After being utterly smitten by Marlena de Blasi’s A Thousand Days In Venice, I was keen to get my hands on her A Thousand Days In Tuscany. I was thrilled when I got hold of a copy soon enough, and finished reading it immediately.
A Thousand Days In Tuscany is a sequel to A Thousand Days In Venice; it begins where the earlier book left off. Marlena and her husband Fernando are just beginning to enjoy married life in Venice, when Fernando expresses a desire to ‘begin at the beginning’. In other words, he desires to start afresh at a new place, somewhere both of them would love, and go on to create the life that both of them had always dreamt of. Marlena does not have a job, and Fernando quits his job, too, to move to a pretty, little, run-down place in the lovely Tuscan countryside. Not a very practical thing to do, but then, this couple is famous for taking what seem to be impractical decisions on the spur of the moment. They have stuck to their decisions and lived beautifully by these decisions, though.
Fernando and Marlena begin to understand Tuscany – its culture, its people – and start falling in love with it. Their understanding of Tuscany is helped by their friendship with Barlozzo, a hard-core Tuscan who has been living there for ages and understands the countryside like no one’s business. Fernando and Marlena explore Tuscany together with Barlozzo, whom they lovingly call ‘the duke’, and their explorations and life in Tuscany are what this non-fiction book is all about. Marlena has included some of her favourite Tuscan recipes at the end of almost every chapter.
I was as charmed by this book as I was by A Thousand Days In Venice. It is a beautifully written book, with a lot of soul and love. The prose, as in the earlier book, is sheer poetry. It is rich, vivid and evocative, inspiring images in your head. I love the way Marlena writes, the way she describes the little and not-so-little things around her, drawing you in with her.
It is slightly more philosophical than A Thousand Days In Venice, but it is nowhere complicated or difficult to understand. I had a fantastic time reading this book, and thoroughly loved it, too.
Take this, for instance:
…I went wandering on the beach near their house one day and I saw a woman who was roasting potatoes over a driftwood fire. She wore several layers of long skirts and was all wrapped in shawls and scarves. She smiled at me and I sat down on the sand next to her, watching her. Pulling a silver flask from her pocket, she reached out and turned my palm upward, poured out a few drops of thick, dark green stuff into it, lifting my palm to my lips. She poured some out deftly onto the wrinkled heel of her own hand and sucked at it, closing her eyes and smiling. I did the same. At first I thought it was awful, like medicine for a stomachache, but as I swallowed it, really tasted it, I smiled, too. My introduction to olive oil….I wanted to be her. I wanted to be that woman on the beach. I wanted her skirts and her scarves, her shawls, her silver flask. I wanted to make a potato taste better than a chocolate pie. As much as anyone ever has, she let me see myself. Sometimes I think the Potato Lady must have been a dream or a red-wrapped spectre come to pass on the great secret that living in the moment and being content with one’s portion makes for the best of all lives. But she was real, Flori. And as I think about her now, she likely had her miseries. It was how she seemed to stand apart from misery though, how she pulled the beauty out of that afternoon as skilfully as she pulled the flask from her pocket. That was her gift to me. She made happiness seem like a choice.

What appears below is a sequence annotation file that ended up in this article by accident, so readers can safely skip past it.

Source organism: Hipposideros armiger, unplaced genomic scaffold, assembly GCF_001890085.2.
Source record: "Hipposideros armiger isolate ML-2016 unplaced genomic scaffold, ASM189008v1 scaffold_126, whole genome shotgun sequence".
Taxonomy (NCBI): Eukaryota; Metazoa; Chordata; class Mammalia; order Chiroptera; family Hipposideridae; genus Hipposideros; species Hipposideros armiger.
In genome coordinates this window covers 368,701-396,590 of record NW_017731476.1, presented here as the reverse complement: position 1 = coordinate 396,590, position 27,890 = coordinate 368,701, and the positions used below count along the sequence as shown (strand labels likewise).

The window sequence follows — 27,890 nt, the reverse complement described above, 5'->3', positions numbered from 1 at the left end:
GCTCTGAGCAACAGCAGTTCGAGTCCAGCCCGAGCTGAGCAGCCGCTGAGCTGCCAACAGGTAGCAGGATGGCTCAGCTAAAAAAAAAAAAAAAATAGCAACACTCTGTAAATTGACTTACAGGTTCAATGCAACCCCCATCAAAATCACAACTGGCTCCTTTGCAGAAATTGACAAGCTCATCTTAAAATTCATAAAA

… I feel sad that most of us will never, not even for one of the suppers of our lives, dine as Mathilde and Gerard did, feel the nourishment of their food and their wine and their love as they did.’
‘Do you know why that’s true, why most people will never have that?’
‘Probably because simplicity is the last thing a person considers as he’s madly searching for the secret to life. Mathilde and Gerard had so much because they had so little.’
Isn’t that beautifully expressed?
This is one of those books that is right after my own heart, each passage of it resounding somewhere deep inside me. Like this quote from the book that I particularly liked: ‘My father always said hell is where nothing’s cooking and no one’s waiting.‘
It is the kind of book that makes me dream, that makes me want to create ‘moments’ and ‘memories’ rather than achievements. It makes me want to run out to the garden and smell the herbs growing there, lovingly cut a few and leave them around the house, so that I can take in the scents of them all day long. It makes me want to live life in such a way that ‘death would find me dancing.’ And, of course, it made me look up Tuscany in the world up, and really, really long to go there someday. It made my heart swell with the sheer romance in the story, too.